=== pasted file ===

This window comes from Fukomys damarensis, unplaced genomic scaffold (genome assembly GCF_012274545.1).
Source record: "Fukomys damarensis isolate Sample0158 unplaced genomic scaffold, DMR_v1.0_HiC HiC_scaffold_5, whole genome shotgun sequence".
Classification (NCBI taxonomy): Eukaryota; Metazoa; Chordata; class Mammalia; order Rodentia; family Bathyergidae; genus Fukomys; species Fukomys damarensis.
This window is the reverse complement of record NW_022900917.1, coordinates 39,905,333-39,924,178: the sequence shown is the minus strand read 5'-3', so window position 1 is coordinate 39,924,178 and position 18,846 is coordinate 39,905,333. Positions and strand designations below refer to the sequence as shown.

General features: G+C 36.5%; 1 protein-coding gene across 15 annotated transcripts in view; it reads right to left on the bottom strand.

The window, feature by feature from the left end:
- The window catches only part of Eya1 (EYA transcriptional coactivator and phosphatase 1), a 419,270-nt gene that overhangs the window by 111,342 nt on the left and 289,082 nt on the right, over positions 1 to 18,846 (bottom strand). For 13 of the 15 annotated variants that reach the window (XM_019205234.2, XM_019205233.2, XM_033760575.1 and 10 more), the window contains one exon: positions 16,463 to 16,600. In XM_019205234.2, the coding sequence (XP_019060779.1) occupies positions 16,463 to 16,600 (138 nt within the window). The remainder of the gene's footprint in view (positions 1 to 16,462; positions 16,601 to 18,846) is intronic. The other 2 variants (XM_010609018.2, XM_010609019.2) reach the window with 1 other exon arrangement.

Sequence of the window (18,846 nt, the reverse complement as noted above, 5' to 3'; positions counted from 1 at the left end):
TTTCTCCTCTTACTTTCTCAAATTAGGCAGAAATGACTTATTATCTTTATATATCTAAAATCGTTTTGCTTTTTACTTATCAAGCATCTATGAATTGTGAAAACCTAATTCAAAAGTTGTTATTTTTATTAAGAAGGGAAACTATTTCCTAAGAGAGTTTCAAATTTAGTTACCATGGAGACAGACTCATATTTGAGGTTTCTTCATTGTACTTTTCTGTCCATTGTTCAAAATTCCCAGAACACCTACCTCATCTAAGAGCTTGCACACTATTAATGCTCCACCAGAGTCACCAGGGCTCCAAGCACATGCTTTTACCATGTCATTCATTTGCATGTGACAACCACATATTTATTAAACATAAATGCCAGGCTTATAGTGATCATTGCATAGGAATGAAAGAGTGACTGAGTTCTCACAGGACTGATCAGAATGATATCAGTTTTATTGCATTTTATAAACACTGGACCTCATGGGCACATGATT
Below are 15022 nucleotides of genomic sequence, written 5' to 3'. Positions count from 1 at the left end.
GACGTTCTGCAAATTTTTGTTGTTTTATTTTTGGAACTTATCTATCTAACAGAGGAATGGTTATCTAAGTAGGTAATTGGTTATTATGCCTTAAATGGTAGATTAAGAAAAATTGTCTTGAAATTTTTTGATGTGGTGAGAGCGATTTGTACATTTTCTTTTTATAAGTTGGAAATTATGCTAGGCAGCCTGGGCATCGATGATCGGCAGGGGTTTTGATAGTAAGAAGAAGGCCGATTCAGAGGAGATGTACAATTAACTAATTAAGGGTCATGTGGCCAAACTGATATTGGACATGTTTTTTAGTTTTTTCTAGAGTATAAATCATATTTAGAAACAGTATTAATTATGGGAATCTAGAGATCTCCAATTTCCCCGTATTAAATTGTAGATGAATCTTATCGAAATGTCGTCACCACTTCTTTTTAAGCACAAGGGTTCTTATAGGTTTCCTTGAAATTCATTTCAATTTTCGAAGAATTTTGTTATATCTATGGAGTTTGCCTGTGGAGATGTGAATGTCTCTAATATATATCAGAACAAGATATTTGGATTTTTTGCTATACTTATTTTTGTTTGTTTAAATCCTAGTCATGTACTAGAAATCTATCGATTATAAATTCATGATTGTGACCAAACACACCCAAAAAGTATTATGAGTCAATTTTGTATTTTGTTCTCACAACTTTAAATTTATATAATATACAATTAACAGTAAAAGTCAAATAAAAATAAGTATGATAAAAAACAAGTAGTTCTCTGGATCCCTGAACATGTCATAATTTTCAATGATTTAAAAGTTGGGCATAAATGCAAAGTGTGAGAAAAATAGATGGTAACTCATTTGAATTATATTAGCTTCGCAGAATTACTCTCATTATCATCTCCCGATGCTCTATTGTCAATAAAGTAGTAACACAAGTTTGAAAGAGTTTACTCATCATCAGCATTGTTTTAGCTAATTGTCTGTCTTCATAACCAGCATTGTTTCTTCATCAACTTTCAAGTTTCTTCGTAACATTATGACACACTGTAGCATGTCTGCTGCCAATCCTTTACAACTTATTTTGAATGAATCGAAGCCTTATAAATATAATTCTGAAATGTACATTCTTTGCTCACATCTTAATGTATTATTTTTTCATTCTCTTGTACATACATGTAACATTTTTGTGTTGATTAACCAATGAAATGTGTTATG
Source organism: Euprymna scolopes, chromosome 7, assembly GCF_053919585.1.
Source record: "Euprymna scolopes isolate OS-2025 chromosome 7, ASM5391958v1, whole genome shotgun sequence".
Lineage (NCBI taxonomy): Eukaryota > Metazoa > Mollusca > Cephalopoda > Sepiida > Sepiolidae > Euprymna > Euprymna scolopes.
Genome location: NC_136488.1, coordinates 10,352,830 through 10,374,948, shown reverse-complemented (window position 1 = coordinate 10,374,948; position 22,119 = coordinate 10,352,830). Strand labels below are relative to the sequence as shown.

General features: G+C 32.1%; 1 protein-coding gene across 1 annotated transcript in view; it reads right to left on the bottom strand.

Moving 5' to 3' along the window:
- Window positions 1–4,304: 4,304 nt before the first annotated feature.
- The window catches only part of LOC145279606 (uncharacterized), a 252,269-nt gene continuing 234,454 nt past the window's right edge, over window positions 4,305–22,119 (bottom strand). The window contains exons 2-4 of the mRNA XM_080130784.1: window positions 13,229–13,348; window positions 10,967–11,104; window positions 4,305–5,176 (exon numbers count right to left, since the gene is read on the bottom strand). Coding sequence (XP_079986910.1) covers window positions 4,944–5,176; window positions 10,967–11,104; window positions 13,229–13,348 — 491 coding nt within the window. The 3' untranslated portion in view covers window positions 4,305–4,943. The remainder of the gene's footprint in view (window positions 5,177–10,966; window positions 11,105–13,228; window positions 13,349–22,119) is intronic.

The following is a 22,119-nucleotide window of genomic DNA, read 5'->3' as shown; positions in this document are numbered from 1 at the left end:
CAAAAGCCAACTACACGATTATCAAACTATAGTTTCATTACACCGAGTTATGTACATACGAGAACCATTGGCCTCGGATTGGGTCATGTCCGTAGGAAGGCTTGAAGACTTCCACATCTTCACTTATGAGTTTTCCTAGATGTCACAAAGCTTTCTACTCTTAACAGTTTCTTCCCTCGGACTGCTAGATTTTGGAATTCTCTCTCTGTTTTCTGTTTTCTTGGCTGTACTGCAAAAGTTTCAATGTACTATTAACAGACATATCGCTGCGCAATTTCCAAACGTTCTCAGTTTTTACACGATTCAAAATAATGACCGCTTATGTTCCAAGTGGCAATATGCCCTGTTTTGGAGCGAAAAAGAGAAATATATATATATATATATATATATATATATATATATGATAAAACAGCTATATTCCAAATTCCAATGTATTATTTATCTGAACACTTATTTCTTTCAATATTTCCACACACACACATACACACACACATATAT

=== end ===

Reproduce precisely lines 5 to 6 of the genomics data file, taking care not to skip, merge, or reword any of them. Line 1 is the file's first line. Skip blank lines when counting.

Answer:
General features: G+C 36.5%; 1 protein-coding gene across 15 annotated transcripts in view; it reads right to left on the bottom strand.

The window, feature by feature from the left end: